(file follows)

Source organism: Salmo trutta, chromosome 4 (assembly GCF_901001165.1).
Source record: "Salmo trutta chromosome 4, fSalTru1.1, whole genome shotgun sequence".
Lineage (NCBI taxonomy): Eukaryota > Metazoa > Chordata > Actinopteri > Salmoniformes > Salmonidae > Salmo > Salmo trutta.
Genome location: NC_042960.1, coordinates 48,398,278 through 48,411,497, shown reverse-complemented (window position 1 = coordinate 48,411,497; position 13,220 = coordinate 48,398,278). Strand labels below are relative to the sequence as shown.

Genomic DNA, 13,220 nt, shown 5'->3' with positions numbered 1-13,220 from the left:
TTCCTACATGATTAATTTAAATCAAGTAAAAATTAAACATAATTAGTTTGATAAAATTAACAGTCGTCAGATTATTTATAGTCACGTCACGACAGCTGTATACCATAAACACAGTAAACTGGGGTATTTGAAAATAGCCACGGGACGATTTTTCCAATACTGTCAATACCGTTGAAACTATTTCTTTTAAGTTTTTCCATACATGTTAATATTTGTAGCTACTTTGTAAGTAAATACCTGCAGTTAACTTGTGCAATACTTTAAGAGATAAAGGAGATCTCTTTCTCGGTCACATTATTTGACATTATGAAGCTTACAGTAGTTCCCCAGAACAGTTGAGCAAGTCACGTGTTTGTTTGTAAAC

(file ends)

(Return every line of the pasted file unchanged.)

Source organism: Salmo trutta, chromosome 4 (assembly GCF_901001165.1).
Source record: "Salmo trutta chromosome 4, fSalTru1.1, whole genome shotgun sequence".
Lineage (NCBI taxonomy): Eukaryota > Metazoa > Chordata > Actinopteri > Salmoniformes > Salmonidae > Salmo > Salmo trutta.
Genome location: NC_042960.1, coordinates 48,398,278 through 48,411,497, shown reverse-complemented (window position 1 = coordinate 48,411,497; position 13,220 = coordinate 48,398,278). Strand labels below are relative to the sequence as shown.

Genomic DNA, 13,220 nt, shown 5'->3' with positions numbered 1-13,220 from the left:
TTCCTACATGATTAATTTAAATCAAGTAAAAATTAAACATAATTAGTTTGATAAAATTAACAGTCGTCAGATTATTTATAGTCACGTCACGACAGCTGTATACCATAAACACAGTAAACTGGGGTATTTGAAAATAGCCACGGGACGATTTTTCCAATACTGTCAATACCGTTGAAACTATTTCTTTTAAGTTTTTCCATACATGTTAATATTTGTAGCTACTTTGTAAGTAAATACCTGCAGTTAACTTGTGCAATACTTTAAGAGATAAAGGAGATCTCTTTCTCGGTCACATTATTTGACATTATGAAGCTTACAGTAGTTCCCCAGAACAGTTGAGCAAGTCACGTGTTTGTTTGTAAAC